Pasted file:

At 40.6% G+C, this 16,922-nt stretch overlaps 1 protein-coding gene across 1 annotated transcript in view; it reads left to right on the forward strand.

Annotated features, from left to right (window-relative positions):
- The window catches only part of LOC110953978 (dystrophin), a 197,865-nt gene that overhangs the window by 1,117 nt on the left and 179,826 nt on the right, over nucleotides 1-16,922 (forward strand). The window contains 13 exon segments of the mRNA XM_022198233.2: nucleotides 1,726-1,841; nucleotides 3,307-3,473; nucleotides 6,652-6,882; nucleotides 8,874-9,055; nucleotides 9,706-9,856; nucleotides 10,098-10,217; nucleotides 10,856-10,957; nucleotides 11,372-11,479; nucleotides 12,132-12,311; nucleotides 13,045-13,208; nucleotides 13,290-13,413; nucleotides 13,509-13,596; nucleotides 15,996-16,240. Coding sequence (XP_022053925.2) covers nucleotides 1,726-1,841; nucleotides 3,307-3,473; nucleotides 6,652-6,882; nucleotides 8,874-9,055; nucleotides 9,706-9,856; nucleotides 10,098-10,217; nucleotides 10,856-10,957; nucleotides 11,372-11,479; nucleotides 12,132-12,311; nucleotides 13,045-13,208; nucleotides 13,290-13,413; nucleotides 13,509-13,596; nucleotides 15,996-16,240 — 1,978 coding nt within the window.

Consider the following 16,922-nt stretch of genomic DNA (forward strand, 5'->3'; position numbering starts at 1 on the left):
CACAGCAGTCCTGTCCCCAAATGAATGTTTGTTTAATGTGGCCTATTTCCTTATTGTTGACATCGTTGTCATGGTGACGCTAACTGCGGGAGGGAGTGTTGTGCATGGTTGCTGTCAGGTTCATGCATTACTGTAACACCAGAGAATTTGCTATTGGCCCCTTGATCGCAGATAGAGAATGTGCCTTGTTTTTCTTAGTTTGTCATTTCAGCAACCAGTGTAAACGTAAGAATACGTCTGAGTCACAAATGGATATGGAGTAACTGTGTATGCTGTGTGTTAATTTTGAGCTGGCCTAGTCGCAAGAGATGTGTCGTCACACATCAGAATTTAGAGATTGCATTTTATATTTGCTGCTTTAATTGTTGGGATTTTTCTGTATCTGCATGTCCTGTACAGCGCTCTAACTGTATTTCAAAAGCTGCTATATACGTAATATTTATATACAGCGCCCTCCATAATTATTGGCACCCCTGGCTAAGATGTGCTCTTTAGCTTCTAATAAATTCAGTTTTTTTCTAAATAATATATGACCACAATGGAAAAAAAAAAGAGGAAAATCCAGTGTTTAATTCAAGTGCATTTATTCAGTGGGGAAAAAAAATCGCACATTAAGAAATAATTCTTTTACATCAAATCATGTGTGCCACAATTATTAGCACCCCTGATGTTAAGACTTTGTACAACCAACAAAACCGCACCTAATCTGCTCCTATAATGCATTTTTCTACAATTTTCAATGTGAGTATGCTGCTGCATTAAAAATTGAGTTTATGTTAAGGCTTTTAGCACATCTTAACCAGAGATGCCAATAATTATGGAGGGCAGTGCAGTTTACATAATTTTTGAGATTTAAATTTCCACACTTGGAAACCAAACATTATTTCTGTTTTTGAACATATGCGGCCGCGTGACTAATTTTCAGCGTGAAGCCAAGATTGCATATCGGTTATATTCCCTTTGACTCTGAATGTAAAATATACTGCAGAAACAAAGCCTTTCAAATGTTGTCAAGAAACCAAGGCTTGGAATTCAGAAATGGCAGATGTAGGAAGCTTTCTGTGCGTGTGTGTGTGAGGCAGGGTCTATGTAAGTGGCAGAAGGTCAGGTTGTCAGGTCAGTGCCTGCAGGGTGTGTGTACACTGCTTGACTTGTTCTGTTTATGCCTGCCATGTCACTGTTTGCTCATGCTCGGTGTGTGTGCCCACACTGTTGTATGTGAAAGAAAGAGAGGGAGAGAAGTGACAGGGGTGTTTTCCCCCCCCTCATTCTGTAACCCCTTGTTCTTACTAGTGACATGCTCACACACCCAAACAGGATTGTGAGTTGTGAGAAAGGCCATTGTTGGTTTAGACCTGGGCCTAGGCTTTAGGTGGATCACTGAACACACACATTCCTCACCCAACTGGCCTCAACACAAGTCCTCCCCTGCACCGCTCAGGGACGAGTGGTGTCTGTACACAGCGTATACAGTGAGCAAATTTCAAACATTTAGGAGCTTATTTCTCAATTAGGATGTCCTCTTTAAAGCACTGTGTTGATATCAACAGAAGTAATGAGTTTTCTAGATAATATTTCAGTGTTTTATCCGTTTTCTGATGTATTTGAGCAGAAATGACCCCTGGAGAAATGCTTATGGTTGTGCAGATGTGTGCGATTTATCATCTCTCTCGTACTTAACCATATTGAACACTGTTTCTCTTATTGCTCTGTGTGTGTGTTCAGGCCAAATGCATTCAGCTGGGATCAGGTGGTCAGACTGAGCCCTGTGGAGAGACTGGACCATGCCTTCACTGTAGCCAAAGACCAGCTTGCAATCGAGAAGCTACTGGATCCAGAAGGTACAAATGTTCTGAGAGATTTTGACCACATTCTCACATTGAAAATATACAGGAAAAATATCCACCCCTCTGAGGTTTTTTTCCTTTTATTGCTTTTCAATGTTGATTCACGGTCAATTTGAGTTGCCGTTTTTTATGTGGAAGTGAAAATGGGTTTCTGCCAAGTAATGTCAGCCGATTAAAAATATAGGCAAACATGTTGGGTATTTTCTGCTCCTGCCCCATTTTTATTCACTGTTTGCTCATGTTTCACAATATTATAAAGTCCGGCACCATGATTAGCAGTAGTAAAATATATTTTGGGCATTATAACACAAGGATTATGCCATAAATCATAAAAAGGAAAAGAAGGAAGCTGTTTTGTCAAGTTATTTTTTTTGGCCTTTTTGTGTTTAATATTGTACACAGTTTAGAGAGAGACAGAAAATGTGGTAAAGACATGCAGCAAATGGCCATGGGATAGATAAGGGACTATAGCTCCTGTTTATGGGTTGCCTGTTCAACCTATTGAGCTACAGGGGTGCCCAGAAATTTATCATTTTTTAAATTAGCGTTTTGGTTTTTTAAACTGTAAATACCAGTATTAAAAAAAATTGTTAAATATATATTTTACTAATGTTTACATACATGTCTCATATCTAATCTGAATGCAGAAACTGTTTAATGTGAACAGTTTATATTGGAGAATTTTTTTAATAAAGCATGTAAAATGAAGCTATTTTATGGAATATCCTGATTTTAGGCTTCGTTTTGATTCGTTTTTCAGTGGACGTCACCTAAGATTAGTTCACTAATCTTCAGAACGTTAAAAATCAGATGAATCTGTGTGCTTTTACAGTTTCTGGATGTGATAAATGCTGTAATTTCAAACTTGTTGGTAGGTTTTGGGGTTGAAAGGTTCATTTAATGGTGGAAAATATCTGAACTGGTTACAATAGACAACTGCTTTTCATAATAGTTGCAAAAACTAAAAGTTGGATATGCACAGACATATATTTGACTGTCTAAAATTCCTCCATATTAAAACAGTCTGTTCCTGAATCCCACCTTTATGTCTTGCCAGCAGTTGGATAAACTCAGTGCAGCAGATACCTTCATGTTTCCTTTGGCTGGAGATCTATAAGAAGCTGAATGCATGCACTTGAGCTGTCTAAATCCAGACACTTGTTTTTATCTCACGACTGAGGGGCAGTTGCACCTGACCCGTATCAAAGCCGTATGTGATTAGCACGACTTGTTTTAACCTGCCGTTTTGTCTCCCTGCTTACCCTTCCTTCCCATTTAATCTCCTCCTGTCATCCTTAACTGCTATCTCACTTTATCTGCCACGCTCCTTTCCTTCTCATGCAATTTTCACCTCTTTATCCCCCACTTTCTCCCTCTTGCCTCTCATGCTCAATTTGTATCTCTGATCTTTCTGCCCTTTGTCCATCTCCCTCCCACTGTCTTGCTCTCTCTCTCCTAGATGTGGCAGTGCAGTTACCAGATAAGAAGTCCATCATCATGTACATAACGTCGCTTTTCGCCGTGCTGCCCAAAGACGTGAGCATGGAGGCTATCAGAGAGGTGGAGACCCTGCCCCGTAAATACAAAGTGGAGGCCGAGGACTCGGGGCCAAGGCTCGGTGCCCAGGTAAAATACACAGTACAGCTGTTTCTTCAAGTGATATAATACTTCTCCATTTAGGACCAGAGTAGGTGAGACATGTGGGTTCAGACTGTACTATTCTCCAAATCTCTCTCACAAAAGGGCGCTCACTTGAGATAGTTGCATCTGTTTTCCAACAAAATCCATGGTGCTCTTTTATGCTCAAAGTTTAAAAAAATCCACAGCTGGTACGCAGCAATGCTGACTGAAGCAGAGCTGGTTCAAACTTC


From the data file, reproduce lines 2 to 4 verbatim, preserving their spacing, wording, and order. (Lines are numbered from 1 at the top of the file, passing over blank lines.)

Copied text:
Annotated features, from left to right (window-relative positions):
- The window catches only part of LOC110953978 (dystrophin), a 197,865-nt gene that overhangs the window by 1,117 nt on the left and 179,826 nt on the right, over nucleotides 1-16,922 (forward strand). The window contains 13 exon segments of the mRNA XM_022198233.2: nucleotides 1,726-1,841; nucleotides 3,307-3,473; nucleotides 6,652-6,882; nucleotides 8,874-9,055; nucleotides 9,706-9,856; nucleotides 10,098-10,217; nucleotides 10,856-10,957; nucleotides 11,372-11,479; nucleotides 12,132-12,311; nucleotides 13,045-13,208; nucleotides 13,290-13,413; nucleotides 13,509-13,596; nucleotides 15,996-16,240. Coding sequence (XP_022053925.2) covers nucleotides 1,726-1,841; nucleotides 3,307-3,473; nucleotides 6,652-6,882; nucleotides 8,874-9,055; nucleotides 9,706-9,856; nucleotides 10,098-10,217; nucleotides 10,856-10,957; nucleotides 11,372-11,479; nucleotides 12,132-12,311; nucleotides 13,045-13,208; nucleotides 13,290-13,413; nucleotides 13,509-13,596; nucleotides 15,996-16,240 — 1,978 coding nt within the window.

Consider the following 16,922-nt stretch of genomic DNA (forward strand, 5'->3'; position numbering starts at 1 on the left):